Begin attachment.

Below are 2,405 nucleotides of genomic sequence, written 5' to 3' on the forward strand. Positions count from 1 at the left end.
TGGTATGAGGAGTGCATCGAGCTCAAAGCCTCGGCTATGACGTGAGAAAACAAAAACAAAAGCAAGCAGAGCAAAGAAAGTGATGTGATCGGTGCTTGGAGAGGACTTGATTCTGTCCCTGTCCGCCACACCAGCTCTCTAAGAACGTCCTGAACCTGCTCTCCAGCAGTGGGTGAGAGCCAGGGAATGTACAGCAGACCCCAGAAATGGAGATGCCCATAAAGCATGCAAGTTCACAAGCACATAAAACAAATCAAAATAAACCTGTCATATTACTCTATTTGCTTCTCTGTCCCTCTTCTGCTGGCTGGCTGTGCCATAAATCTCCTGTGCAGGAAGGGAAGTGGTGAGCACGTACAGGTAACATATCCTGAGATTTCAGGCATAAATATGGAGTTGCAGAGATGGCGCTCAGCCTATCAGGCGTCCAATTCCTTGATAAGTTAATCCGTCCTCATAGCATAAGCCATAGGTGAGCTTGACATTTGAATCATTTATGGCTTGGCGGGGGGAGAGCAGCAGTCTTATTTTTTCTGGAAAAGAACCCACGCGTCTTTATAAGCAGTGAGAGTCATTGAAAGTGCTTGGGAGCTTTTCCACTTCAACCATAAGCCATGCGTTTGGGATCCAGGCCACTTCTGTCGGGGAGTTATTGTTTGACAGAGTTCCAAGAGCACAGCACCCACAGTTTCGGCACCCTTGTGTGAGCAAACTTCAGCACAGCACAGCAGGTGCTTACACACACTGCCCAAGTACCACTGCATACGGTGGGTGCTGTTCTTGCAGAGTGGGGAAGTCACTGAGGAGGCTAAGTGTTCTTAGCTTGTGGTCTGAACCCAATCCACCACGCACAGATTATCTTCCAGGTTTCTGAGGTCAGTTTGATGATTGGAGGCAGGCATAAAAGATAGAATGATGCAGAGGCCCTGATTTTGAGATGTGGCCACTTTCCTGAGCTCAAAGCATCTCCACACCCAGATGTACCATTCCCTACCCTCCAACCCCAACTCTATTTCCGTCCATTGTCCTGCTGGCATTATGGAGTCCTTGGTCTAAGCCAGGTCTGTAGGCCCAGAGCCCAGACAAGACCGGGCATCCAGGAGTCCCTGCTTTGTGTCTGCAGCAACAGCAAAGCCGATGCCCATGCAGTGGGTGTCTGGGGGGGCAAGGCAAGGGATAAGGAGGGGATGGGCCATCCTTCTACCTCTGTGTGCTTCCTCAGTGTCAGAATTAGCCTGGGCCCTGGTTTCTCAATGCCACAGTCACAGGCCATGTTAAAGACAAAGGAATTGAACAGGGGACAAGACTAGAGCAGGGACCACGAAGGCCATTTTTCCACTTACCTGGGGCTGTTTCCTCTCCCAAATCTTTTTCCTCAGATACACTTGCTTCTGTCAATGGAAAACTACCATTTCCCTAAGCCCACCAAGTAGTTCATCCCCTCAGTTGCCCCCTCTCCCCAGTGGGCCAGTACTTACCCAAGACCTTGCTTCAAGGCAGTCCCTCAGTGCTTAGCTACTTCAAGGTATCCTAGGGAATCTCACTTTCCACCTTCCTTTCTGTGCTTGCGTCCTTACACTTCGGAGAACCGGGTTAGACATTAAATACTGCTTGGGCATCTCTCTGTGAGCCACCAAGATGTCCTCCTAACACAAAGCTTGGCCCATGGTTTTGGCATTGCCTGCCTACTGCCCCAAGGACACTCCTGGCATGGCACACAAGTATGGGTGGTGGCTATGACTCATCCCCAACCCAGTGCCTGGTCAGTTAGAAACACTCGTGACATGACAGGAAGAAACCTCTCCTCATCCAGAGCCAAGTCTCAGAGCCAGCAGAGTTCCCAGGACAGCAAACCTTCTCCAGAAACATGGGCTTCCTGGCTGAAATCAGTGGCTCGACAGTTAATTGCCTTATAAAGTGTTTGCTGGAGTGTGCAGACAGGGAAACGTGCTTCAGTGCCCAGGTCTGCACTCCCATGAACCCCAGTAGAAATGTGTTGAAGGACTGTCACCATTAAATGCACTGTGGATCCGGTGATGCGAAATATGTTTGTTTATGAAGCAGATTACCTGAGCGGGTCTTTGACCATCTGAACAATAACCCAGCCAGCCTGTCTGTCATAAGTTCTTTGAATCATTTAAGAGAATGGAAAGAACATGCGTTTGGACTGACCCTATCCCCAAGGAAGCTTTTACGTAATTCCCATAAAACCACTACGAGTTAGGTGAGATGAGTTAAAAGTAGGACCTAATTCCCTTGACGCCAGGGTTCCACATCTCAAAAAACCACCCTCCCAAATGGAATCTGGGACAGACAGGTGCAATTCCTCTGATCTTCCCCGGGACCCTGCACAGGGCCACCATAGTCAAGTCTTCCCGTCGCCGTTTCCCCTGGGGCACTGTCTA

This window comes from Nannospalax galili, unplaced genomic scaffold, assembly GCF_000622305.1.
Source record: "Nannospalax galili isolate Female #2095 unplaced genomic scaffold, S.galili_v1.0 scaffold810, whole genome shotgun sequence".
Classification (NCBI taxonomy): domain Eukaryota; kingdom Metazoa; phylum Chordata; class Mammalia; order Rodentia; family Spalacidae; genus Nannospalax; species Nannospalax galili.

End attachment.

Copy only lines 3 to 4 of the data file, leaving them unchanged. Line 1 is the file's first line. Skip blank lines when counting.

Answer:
This window comes from Nannospalax galili, unplaced genomic scaffold, assembly GCF_000622305.1.
Source record: "Nannospalax galili isolate Female #2095 unplaced genomic scaffold, S.galili_v1.0 scaffold810, whole genome shotgun sequence".